Based on a few-mode fiber Bragg grating as polarization-selective output coupler and topological insulators Bi2Te3 as the saturable absorber, we propose a passively Q-switched fiber laser with cylindrical vector beam output. Both radially and azimuthally polarized beams can be readily generated, and the output polarization can be switchable through tuning the polarization controllers inside the laser cavity. The laser operates at the wavelength of 1557.5 nm with a 3 dB linewidth of less than 0.04 nm. The repetition rate of the Q-switched laser can be tuned from 31.54 kHz to 49.40 kHz when the pump power increases from 103.5 mW to 139.5 mW.
We demonstrate a new method to detect the vortex beams carrying orbital angular momentum (OAM) by a sectorial screen. When the sectorial screen is illuminated with vortex beams, the far-field diffraction pattern can be used to define the modulus and sign of topological charges. The number of the petals denotes the number of topological charge. The direction of intensity pattern flip by 180° for a change in the sign of topological charge. The experimental results agree well with the simulated results.
We demonstrated an all fiber actively mode-locked laser emitting cylindrical vector beam. A few-mode fiber Bragg grating is adopted to achieve mode selecting and spectrum filtering. An offset splicing of single-mode fiber with fourmode fiber is utilized as a mode coupler in the laser cavity. A LiNbO3 Mach-Zehnder modulator is used to achieve active mode locking in the laser. The laser operates at 1547nm with 30 dB spectrum width of 0.3nm. The emitted modelocked pulses have a duration of 1ns and repetition of 12.06MHz. Both radially and azimuthally polarized beams have been obtained with very good modal symmetry by adjusting the polarization in the laser cavity.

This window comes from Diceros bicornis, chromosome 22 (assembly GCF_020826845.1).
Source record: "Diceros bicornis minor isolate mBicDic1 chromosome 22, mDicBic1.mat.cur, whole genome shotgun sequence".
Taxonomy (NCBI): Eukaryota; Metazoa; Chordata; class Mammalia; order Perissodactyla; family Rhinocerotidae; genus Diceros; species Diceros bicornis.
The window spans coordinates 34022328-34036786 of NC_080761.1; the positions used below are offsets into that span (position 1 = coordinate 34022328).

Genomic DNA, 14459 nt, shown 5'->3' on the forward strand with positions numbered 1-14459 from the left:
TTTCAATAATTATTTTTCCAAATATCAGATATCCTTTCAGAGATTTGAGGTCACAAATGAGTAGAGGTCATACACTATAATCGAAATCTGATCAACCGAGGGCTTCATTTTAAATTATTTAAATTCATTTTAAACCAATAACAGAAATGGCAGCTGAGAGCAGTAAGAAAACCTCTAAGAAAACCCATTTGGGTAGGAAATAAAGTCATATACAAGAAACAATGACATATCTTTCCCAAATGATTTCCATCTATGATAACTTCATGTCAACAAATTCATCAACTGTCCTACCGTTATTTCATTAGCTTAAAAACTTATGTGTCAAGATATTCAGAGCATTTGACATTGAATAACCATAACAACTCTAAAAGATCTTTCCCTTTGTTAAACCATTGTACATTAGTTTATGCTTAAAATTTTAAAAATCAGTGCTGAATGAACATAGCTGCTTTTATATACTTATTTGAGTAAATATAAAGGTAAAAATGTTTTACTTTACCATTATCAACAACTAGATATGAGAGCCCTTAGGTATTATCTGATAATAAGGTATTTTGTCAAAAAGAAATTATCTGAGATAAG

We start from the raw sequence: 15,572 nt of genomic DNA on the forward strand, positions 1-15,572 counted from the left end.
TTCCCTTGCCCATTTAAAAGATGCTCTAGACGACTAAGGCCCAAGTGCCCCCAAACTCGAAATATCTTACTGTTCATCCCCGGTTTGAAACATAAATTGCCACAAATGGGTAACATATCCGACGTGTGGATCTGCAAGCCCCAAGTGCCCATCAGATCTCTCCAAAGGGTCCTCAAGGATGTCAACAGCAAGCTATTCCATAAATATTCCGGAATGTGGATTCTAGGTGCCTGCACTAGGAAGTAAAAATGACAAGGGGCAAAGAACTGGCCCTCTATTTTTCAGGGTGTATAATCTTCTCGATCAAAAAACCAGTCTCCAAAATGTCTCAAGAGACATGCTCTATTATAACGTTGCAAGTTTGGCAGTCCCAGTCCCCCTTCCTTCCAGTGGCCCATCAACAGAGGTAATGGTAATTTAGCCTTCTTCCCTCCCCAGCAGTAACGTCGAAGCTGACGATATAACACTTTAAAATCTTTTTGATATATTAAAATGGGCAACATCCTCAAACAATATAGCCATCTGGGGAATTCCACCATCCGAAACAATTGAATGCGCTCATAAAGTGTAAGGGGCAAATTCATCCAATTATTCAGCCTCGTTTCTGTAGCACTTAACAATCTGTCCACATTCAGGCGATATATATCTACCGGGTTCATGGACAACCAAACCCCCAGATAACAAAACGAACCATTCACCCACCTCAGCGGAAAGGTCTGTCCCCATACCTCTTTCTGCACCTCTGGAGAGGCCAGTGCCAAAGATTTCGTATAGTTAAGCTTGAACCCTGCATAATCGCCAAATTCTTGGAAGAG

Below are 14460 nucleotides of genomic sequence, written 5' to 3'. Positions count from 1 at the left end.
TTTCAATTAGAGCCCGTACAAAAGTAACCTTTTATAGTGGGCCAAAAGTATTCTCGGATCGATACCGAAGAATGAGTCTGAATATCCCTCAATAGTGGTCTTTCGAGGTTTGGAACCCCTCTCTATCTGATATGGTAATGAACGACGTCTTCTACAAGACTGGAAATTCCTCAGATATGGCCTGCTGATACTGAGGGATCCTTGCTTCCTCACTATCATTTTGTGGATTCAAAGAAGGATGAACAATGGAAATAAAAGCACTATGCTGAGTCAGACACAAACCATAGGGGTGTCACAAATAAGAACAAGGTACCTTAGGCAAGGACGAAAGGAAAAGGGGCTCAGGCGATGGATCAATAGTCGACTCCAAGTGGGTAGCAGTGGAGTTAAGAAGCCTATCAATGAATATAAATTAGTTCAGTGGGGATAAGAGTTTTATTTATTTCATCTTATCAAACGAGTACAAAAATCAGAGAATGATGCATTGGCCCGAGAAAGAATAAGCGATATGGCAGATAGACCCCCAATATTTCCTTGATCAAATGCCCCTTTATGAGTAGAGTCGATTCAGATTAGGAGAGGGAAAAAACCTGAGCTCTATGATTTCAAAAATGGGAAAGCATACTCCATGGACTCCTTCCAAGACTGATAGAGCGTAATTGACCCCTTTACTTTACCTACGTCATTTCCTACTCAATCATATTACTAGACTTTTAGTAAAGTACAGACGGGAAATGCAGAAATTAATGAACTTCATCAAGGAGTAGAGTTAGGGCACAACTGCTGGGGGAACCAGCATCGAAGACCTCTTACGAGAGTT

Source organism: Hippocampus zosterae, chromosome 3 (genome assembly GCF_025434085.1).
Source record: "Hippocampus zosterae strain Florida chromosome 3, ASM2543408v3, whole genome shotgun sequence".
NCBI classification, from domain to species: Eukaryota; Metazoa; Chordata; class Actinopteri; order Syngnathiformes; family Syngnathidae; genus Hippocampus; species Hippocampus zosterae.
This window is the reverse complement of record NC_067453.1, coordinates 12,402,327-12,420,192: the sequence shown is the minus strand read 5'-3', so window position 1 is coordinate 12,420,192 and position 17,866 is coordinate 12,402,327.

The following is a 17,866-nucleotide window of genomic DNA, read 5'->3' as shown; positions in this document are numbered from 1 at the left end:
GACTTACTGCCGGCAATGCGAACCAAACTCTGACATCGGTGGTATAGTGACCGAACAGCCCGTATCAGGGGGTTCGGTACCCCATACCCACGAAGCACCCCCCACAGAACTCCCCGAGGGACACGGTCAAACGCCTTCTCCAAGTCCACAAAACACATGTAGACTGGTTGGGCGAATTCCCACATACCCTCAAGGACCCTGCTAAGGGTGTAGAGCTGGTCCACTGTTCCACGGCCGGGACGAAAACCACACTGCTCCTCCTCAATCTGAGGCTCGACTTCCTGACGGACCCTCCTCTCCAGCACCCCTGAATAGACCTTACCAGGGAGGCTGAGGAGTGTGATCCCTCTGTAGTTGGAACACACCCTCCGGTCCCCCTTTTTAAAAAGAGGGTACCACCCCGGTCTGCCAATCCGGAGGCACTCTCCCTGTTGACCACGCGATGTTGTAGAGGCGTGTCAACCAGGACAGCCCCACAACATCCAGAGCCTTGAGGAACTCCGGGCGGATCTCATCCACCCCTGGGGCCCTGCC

Based on the few-mode fiber Bragg grating’s reflection characteristics, we propose and demonstrate a transverse modes switchable fiber laser fiber laser, fundamental mode and 1st higher order modes, and the states be switched by tuning the laser’s oscillating wavelength. The radial vector beam is also obtained by splitting the degenerated 1st higher order modes.